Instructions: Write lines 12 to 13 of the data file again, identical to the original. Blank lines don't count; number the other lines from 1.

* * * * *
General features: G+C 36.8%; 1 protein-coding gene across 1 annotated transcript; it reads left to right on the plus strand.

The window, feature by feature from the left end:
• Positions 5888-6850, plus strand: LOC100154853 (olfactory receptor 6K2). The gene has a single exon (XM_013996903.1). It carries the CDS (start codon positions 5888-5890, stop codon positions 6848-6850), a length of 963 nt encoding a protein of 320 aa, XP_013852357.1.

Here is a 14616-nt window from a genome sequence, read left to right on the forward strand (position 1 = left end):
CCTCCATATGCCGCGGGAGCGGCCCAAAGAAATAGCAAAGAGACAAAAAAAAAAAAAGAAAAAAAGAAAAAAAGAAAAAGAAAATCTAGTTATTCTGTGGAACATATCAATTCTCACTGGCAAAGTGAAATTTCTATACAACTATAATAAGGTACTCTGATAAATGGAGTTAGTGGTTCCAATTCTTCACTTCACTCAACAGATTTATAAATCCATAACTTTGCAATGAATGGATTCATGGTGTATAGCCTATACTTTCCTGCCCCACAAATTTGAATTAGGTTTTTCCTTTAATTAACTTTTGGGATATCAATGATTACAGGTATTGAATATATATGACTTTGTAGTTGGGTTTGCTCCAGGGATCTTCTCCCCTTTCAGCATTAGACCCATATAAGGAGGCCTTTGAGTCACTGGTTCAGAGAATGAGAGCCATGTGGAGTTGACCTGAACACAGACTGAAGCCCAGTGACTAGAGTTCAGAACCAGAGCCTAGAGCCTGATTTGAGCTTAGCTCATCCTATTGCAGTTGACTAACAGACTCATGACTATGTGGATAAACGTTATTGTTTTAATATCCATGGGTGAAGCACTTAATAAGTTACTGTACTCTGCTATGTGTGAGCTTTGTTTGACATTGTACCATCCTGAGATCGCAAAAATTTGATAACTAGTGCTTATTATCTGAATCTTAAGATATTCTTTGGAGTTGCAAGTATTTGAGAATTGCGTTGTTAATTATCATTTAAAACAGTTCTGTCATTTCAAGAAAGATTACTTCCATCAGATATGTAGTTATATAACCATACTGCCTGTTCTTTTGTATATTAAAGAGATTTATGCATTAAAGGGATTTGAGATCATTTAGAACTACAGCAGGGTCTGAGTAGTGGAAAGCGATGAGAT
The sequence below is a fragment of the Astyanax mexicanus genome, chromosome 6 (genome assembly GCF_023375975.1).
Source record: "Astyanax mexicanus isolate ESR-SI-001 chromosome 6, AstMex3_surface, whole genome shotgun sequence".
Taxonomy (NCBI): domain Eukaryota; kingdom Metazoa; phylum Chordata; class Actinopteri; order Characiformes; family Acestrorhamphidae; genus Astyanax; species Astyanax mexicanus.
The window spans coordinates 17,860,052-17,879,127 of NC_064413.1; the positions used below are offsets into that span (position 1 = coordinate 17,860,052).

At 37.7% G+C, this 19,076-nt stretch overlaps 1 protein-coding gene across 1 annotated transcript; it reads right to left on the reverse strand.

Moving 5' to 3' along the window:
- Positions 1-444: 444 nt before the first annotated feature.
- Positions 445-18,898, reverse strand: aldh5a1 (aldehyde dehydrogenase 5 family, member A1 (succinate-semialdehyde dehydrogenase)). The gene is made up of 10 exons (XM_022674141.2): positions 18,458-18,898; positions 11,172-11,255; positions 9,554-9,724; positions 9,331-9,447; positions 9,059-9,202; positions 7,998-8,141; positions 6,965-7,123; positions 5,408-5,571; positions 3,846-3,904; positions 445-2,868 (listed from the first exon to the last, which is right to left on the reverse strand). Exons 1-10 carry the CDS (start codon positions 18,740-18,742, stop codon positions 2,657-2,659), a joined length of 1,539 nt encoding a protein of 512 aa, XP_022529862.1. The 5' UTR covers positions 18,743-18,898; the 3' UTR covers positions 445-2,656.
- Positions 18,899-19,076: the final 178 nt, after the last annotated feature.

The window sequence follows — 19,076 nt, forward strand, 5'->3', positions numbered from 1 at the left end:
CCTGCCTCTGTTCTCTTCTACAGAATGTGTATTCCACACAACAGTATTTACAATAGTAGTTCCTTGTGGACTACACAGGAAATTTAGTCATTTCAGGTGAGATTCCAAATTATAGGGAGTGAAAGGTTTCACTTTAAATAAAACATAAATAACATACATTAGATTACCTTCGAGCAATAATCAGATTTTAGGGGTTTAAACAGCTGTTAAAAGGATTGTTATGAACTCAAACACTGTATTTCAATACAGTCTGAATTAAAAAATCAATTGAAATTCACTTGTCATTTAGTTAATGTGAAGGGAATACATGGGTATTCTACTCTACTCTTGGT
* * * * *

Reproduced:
- Positions 1-444: 444 nt before the first annotated feature.
- Positions 445-18,898, reverse strand: aldh5a1 (aldehyde dehydrogenase 5 family, member A1 (succinate-semialdehyde dehydrogenase)). The gene is made up of 10 exons (XM_022674141.2): positions 18,458-18,898; positions 11,172-11,255; positions 9,554-9,724; positions 9,331-9,447; positions 9,059-9,202; positions 7,998-8,141; positions 6,965-7,123; positions 5,408-5,571; positions 3,846-3,904; positions 445-2,868 (listed from the first exon to the last, which is right to left on the reverse strand). Exons 1-10 carry the CDS (start codon positions 18,740-18,742, stop codon positions 2,657-2,659), a joined length of 1,539 nt encoding a protein of 512 aa, XP_022529862.1. The 5' UTR covers positions 18,743-18,898; the 3' UTR covers positions 445-2,656.